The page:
Feijoa

Other names: Pineapple Guava, Guavasteen

Availability: June and July, September through January.

Source: New Zealand and the United States.

Handling Tips: 50°F storage. Ripen at room temperature

General Information: Although related to the guava, the feijoa is unique. It has a sweet, aromatic flavour. The flesh is juicy and is divided into a clear jelly-like seed pulp and a firmer, slightly gritty opaque flesh nearer the skin.

Applications: The off-green to yellow meat is best suited for jams, jellies, or preserves. Serve the ripe, raw fruit diced in fruit salads or combine in heavy whipping cream and serve over shortbread. Robust, tropical aroma with flavor tones of pineapple, mint and lemon. Peel before using. Good source of vitamin C

History: The feijoa is native to extreme southern Brazil, northern Argentina, western Paraguay and Uruguay where it is common wild in the mountains. It is believed that the plant was first grown in Europe by M. de Wette in Switzerland and, a little later, about 1887, it was known to be in the Botanic Garden at Basle. In 1890, the renowned French botanist and horticulturist, Dr. Edouard Andre, brought an air-layered plant from La Plata, Brazil and planted it in his garden on the Riviera. It fruited in 1897. Dr. Andre published a description with color plates of the leaves, flowers and fruit, in the Revue Horticole in 1898, praising the fruit and recommending cultivation in southern France and all around the Mediterranean area.

A nurseryman in Lyons distributed air-layers from the Andre plant in 1899 and many were planted on the Riviera, some in Italy and Spain and some in greenhouses further north. That same year, the prominent nurserymen, Besson Freres, obtained seeds from Montevideo and raised thousands of plants which were widely sold and proved to be of a different type than Dr. Andre's plant. Seeds were imported by one or two other French nurserymen, and then, in 1901, seedlings from Dr. Andre's plant were obtained by Dr. F. Franceschi of Santa Barbara, California, from M. Naudin of Antibes. These were planted at several different California locations. In 1903, Dr. Franceschi acquired, through F. Morel of Lyons, several air layers from Dr. Andre's plant. He planted 1 or 2 at Santa Barbara and most of the rest were sent to Florida. The plant did not succeed in southern Florida but became quite popular in northern Florida, primarily as an ornamental and particularly as a clipped hedge. Dr. Henry Nehrling had two plants growing well in a shed in half-shade at Gotha in central Florida, in 1911. They flowered and fruited but the fruit dropped before maturity and rotted quickly. In recent years, the cultivar 'Coolidge', vegetatively propagated, has borne well in Florida. In California, the feijoa is grown in a limited way for its fruit, especially in cool coastal locations, mainly around San Francisco. At the Experimental Station in Honolulu a plant flourished for 15 years without bearing fruit. Later plantings have succeeded at higher elevations.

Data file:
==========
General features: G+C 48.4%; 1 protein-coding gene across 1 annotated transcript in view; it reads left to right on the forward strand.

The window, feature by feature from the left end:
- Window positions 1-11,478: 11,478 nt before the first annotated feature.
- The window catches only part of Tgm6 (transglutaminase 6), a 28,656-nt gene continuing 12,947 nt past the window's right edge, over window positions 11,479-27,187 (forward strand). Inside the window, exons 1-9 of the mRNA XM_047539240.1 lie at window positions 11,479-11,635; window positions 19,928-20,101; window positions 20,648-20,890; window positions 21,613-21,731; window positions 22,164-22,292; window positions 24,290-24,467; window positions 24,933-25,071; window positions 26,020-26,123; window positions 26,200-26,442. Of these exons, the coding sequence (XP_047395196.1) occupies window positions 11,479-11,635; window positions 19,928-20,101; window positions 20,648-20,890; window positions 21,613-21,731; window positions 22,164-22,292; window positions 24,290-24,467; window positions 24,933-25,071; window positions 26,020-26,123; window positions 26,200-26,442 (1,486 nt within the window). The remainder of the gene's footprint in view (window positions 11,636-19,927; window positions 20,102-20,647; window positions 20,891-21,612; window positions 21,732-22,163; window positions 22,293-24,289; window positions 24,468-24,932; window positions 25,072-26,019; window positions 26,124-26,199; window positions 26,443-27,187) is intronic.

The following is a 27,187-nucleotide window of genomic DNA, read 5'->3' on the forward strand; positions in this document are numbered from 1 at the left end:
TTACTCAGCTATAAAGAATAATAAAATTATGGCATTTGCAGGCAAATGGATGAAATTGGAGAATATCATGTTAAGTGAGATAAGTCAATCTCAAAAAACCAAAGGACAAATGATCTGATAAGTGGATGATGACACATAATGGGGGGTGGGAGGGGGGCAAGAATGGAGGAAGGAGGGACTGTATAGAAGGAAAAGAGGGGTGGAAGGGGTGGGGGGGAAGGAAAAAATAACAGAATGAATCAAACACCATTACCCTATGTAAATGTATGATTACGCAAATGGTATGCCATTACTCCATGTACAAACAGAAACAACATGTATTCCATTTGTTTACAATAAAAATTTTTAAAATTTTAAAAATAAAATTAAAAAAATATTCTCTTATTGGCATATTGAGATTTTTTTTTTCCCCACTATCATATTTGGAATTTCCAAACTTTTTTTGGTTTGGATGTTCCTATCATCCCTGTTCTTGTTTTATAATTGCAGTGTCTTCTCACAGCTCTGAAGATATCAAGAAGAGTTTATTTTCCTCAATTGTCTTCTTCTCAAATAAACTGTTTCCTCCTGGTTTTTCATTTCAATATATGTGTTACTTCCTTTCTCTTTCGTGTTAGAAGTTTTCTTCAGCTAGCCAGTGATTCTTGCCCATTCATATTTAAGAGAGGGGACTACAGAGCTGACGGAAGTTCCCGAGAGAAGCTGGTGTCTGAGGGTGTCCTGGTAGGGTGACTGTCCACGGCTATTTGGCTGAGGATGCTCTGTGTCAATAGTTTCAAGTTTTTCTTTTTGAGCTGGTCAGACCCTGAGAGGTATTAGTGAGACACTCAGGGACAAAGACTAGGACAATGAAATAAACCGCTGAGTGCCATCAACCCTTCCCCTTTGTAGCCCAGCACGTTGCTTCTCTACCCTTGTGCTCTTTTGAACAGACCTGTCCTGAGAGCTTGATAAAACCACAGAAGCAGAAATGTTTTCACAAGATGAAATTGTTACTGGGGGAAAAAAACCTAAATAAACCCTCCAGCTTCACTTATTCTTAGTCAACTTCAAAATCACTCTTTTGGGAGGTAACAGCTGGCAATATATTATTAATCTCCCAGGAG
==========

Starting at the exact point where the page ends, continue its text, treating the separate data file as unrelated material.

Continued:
The feijoa is sometimes cultivated in the highlands of Chile and other South American countries and in the Caribbean area. Jamaica received a few plants from California in 1912 and planted them at various altitudes. I have seen occasional plants on roadsides and in private gardens in the Bahamas, but they do not fruit and often fail to flower. In southern India, the feijoa is grown for its fruit in home gardens at temperate elevations�about 3,500 ft (1,067 m).

Nowhere has the feijoa received more attention than in New Zealand. An Auckland nurseryman introduced 3 cultivars from Australia�'Coolidge', 'Choiceana', and 'Superba'�about 1908. They remained little known until 1930 when the feijoa was advertised as an ornamental plant. Later, after improvement by selection and naming of types with large, superior fruits and their vegetative propagation, small commercial plantings were made in citrus-growing areas of the North Island. The New Zealand Feijoa Growers' Association was formed in 1983 and some fruit is being exported to the United States, United Kingdom, Germany, Netherlands, France and Japan. New Zealanders also plant the feijoa as a windbreak around wind-sensitive crops. It is planted as an ornamental and for its fruit in southern Africa. Following WW II, feijoa plantations were established in North Africa, the Caucasian region of southern Russia, as well as in Sicily, Portugal and Italy.

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